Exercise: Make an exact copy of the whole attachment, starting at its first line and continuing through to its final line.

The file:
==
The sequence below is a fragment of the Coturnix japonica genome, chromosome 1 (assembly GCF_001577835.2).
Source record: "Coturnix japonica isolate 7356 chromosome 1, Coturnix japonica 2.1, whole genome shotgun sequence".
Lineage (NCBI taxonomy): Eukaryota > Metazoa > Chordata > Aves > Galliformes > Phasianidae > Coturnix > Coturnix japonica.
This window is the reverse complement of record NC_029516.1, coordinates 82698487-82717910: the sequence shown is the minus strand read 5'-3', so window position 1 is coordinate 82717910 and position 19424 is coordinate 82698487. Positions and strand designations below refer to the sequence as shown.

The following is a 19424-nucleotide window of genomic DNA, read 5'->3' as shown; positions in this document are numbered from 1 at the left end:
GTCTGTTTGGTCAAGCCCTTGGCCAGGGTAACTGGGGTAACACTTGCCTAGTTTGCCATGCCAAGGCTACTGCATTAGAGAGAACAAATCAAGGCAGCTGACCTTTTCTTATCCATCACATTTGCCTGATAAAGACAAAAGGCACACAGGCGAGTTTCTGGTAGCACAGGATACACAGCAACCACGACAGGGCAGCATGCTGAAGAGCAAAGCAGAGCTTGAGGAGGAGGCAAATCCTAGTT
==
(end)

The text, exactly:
The sequence below is a fragment of the Coturnix japonica genome, chromosome 1 (assembly GCF_001577835.2).
Source record: "Coturnix japonica isolate 7356 chromosome 1, Coturnix japonica 2.1, whole genome shotgun sequence".
Lineage (NCBI taxonomy): Eukaryota > Metazoa > Chordata > Aves > Galliformes > Phasianidae > Coturnix > Coturnix japonica.
This window is the reverse complement of record NC_029516.1, coordinates 82698487-82717910: the sequence shown is the minus strand read 5'-3', so window position 1 is coordinate 82717910 and position 19424 is coordinate 82698487. Positions and strand designations below refer to the sequence as shown.

The following is a 19424-nucleotide window of genomic DNA, read 5'->3' as shown; positions in this document are numbered from 1 at the left end:
GTCTGTTTGGTCAAGCCCTTGGCCAGGGTAACTGGGGTAACACTTGCCTAGTTTGCCATGCCAAGGCTACTGCATTAGAGAGAACAAATCAAGGCAGCTGACCTTTTCTTATCCATCACATTTGCCTGATAAAGACAAAAGGCACACAGGCGAGTTTCTGGTAGCACAGGATACACAGCAACCACGACAGGGCAGCATGCTGAAGAGCAAAGCAGAGCTTGAGGAGGAGGCAAATCCTAGTT